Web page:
Well, Arm and Hammer and Heinz Vinegar are still commercial. There's nothing implicitly wrong with using ready-made cleansers as long as they are sold by ethical companies and are not toxic to the environment. Dr. Bronners may be what you want for your first question.
posted by Burhanistan at 1:29 PM on February 10, 2010


This book may have some good advice. The author is an artist who decided to support himself by becoming a personal cleaner -- and after a couple years of nearly killing himself on various fumes, came up with a way to clean everything using only vinegar, salt, borax, baking soda, and lemons.

The book breaks things down two different ways -- by ingredient (the "borax" chapter has a lot of tips on what Borax can be used for) and by task (the second section has a lot of "to clean your fridge, mix THIS with THAT and do THIS" advice). I followed his advice for my own floors -- rather than using cleaning solution, I just used hot water with vinegar and a splash of a scented essential oil, and a clean sponge mop, and it worked great. No need to rinse anything, because I was just using water.

He doesn't have so much advice in the way of "tools", and how to clean them, but that may be a "use your own best judgement" thing anyway.
posted by EmpressCallipygos at 1:30 PM on February 10, 2010


Dammit, here's the link to the book.
posted by EmpressCallipygos at 1:31 PM on February 10, 2010 [1 favorite]


Microfiber cleaning cloths are fantastic. I use them on my kitchen counters, the bathroom mirror, getting tomato sauce splatters from the stove... I don't wash them separately. I do wash my cloth mop head separately, though.
posted by Ruki at 1:35 PM on February 10, 2010 [1 favorite]


I use white distilled vinegar for everything: spray in shower, spray on countertops, spray on mirror. I normally go through my cleaning routine just before doing laundry, so I just use something from the laundry bin to rub down the surfaces, since it's going straight into the washer anyways. Cleaning the toilet is the exception: I use toilet paper.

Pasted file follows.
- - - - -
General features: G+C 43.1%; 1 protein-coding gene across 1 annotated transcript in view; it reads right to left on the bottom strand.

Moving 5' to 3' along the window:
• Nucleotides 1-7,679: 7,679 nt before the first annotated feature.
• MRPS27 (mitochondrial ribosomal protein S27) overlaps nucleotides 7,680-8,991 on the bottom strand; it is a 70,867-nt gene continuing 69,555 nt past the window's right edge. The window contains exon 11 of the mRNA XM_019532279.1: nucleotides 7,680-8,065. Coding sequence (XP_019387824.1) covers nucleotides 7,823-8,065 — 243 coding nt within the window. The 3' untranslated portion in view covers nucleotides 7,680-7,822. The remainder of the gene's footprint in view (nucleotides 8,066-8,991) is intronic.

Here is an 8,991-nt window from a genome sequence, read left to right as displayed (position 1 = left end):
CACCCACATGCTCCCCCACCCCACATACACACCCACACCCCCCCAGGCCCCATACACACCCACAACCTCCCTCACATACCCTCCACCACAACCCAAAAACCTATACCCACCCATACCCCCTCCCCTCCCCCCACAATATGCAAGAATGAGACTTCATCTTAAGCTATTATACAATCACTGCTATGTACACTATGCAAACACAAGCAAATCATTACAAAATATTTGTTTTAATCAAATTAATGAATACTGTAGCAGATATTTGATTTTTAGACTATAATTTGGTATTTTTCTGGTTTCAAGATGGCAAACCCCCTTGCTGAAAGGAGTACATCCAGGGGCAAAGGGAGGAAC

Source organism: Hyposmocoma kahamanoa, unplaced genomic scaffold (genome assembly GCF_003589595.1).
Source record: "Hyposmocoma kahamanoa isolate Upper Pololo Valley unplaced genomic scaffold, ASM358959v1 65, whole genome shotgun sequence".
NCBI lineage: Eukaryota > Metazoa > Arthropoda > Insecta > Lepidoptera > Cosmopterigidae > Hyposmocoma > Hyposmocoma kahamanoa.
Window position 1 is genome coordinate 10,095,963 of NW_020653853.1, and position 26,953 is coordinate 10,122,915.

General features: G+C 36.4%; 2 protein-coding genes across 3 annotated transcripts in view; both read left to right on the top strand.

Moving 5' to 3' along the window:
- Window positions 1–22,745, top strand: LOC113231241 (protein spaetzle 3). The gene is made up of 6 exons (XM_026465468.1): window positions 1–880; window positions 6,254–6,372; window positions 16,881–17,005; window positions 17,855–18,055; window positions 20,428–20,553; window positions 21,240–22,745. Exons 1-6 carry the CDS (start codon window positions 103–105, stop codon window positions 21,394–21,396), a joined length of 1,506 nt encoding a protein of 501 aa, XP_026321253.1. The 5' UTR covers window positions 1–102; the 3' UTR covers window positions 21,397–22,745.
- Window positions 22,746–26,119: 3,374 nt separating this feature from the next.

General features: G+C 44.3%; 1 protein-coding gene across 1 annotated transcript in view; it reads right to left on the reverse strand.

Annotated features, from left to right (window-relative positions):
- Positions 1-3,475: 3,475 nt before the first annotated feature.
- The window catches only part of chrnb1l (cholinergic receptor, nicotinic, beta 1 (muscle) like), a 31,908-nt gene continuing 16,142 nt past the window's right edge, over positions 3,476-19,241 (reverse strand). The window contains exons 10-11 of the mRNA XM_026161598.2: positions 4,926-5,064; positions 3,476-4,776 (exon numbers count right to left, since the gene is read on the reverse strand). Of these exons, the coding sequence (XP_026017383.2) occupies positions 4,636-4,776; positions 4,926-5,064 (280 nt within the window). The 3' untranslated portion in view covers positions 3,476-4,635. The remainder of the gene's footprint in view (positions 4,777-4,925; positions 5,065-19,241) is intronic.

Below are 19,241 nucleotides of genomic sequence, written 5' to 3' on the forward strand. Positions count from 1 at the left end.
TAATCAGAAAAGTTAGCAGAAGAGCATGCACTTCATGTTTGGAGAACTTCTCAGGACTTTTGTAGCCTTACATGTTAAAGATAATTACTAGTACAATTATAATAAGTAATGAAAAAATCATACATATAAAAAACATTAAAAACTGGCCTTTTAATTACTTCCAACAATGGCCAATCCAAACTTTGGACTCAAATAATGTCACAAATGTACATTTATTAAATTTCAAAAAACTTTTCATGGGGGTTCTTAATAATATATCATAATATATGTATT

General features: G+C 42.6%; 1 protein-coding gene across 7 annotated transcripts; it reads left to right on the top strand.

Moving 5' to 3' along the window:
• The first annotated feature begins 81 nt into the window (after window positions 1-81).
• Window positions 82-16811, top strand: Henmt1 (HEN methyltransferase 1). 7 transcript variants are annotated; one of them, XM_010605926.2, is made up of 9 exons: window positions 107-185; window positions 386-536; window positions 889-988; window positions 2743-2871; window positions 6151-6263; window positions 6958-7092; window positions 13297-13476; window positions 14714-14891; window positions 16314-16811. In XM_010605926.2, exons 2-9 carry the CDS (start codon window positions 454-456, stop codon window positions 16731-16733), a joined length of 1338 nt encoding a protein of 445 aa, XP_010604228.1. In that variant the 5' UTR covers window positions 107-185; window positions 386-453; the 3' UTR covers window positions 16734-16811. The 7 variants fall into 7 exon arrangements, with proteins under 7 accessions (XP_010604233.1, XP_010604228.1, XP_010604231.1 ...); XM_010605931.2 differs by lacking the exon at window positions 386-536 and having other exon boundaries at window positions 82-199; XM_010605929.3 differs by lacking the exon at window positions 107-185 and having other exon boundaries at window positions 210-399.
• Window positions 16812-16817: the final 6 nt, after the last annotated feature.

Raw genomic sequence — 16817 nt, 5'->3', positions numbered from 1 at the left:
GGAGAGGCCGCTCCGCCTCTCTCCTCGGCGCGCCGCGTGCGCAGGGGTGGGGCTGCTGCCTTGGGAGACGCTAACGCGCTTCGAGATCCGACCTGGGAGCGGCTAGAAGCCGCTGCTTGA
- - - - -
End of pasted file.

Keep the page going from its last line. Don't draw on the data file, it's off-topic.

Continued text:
Tub: once a week (or less often if you're not a germophobe like me) add some bleach to an inch of two of water, let it soak, wipe everything down.

Boiling water seems overkill. Your entire body is covered in the same bacteria that your home is, you know that right?

I think the key to cleaning without the need for industrial (toxic) chemicals and disposables is to do it often. If you adopt a weekly cleaning routine, it only take you a few minutes -- and an old rag and some vinegar will do the job.
posted by whiskeyspider at 1:42 PM on February 10, 2010 [1 favorite]


I usually wash my kitchen and bathroom countertops with dishwashing detergent (for hand washing, not automatic dishwashers). I think that was recommended here. Works pretty well.
posted by grouse at 1:50 PM on February 10, 2010


I personally dislike sponges as I believe they're prone to harbor bacteria (all those little nooks and crannies, so difficult to thoroughly clean). We use cloths made from towels destined for the rag bag and wash them by themselves in the washer with hot water, soap and a good dollop of bleach. Of course, do not use the same cleaning rags from the bathroom in the kitchen and vice versa.